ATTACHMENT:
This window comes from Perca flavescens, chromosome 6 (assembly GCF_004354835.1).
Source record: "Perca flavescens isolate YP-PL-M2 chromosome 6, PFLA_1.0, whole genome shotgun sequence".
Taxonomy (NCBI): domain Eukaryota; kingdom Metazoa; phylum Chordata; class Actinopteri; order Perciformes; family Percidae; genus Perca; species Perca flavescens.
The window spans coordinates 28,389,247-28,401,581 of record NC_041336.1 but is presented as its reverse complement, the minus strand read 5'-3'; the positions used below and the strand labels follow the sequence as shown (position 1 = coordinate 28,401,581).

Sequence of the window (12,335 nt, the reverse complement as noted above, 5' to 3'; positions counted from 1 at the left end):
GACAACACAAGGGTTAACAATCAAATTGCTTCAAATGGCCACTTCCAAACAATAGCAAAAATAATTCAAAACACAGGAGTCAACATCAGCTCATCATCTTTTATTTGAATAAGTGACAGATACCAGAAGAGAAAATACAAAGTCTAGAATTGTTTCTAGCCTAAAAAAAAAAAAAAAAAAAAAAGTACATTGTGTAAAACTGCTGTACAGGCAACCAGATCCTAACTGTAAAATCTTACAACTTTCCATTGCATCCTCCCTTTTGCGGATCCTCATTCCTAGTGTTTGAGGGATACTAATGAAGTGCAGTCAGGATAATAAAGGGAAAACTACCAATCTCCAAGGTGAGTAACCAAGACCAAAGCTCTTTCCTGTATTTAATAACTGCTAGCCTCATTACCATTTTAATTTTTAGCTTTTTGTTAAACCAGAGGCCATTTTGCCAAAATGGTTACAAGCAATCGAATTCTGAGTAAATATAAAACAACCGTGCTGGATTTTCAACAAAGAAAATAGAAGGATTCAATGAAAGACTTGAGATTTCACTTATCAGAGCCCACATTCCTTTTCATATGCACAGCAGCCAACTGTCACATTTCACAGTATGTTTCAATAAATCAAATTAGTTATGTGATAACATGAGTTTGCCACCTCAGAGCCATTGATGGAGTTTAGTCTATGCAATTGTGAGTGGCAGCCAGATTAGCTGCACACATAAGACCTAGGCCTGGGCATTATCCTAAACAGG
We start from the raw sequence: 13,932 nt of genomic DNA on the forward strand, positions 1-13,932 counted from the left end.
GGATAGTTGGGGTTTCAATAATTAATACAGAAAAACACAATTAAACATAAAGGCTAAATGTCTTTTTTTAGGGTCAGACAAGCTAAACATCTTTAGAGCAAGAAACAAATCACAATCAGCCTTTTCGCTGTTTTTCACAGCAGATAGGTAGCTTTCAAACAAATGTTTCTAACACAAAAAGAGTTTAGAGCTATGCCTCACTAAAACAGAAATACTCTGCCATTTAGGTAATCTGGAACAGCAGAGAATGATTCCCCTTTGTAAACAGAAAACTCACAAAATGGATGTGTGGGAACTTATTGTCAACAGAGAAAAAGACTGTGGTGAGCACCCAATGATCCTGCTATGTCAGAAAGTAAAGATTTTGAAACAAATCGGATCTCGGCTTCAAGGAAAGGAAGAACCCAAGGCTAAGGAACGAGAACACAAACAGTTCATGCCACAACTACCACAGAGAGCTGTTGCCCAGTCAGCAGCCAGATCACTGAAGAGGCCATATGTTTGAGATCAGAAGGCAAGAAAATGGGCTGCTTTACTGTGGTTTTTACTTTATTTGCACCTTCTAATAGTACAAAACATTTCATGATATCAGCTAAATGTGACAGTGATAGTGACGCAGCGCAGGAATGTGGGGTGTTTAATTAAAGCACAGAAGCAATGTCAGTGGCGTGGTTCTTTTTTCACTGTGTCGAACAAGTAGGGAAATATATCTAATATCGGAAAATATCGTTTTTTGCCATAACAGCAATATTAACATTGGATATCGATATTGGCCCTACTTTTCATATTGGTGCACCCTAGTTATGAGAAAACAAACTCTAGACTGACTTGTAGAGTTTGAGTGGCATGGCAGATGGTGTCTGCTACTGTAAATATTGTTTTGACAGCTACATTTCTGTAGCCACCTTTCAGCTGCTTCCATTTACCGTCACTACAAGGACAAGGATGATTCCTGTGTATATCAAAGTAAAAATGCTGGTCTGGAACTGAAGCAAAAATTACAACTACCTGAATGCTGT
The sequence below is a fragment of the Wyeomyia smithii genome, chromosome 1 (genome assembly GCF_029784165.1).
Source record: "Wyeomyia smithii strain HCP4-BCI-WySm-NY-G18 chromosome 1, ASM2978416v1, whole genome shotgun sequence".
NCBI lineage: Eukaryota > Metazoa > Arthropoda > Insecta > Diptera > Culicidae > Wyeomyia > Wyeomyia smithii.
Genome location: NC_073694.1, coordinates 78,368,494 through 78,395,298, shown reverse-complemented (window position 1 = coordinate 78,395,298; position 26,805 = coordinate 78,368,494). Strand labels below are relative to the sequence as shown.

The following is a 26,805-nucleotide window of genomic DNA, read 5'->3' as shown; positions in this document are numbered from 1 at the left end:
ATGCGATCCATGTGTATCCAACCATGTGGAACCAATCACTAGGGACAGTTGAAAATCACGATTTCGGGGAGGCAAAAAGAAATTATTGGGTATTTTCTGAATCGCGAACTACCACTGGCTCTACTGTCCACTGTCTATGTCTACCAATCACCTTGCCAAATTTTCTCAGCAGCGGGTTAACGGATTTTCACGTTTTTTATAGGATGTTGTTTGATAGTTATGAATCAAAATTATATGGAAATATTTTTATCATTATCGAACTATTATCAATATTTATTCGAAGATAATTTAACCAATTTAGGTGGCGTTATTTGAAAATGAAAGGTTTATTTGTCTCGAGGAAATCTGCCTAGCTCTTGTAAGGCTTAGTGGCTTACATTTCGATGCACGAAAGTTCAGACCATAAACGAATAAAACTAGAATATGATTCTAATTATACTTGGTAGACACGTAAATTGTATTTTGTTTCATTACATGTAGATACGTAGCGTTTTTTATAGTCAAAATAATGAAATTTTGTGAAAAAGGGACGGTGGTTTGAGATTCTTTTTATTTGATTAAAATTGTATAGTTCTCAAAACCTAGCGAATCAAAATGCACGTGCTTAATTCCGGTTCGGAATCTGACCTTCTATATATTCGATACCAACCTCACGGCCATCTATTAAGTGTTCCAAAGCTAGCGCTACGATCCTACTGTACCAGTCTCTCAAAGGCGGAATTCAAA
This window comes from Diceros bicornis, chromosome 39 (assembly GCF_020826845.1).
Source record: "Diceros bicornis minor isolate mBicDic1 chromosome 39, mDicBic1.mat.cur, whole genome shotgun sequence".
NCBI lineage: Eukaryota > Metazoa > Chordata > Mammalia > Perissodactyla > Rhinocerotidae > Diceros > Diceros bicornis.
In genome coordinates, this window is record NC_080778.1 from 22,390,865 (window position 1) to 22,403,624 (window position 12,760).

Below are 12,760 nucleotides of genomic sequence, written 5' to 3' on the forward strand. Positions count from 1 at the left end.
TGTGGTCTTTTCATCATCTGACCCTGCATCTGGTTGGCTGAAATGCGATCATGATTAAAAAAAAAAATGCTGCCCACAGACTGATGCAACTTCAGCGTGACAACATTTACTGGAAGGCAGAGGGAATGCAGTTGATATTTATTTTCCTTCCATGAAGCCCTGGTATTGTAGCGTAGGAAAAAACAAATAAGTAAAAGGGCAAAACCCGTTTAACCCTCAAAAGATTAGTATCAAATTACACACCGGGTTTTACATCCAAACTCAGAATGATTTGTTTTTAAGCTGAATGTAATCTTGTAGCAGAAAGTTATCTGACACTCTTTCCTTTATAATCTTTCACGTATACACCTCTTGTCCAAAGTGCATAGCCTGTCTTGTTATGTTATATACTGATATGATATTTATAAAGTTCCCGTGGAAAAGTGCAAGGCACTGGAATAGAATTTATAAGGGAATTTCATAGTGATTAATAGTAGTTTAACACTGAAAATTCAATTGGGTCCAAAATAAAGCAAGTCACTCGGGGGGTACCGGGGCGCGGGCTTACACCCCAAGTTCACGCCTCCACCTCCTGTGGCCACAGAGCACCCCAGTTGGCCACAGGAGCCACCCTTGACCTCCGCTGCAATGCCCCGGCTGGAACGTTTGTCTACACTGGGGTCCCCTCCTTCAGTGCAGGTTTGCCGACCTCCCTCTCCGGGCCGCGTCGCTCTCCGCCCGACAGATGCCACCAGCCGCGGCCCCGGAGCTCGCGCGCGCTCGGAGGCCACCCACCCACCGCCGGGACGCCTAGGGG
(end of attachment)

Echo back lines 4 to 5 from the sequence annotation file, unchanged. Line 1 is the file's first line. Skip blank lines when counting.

The window spans coordinates 28,389,247-28,401,581 of record NC_041336.1 but is presented as its reverse complement, the minus strand read 5'-3'; the positions used below and the strand labels follow the sequence as shown (position 1 = coordinate 28,401,581).

Sequence of the window (12,335 nt, the reverse complement as noted above, 5' to 3'; positions counted from 1 at the left end):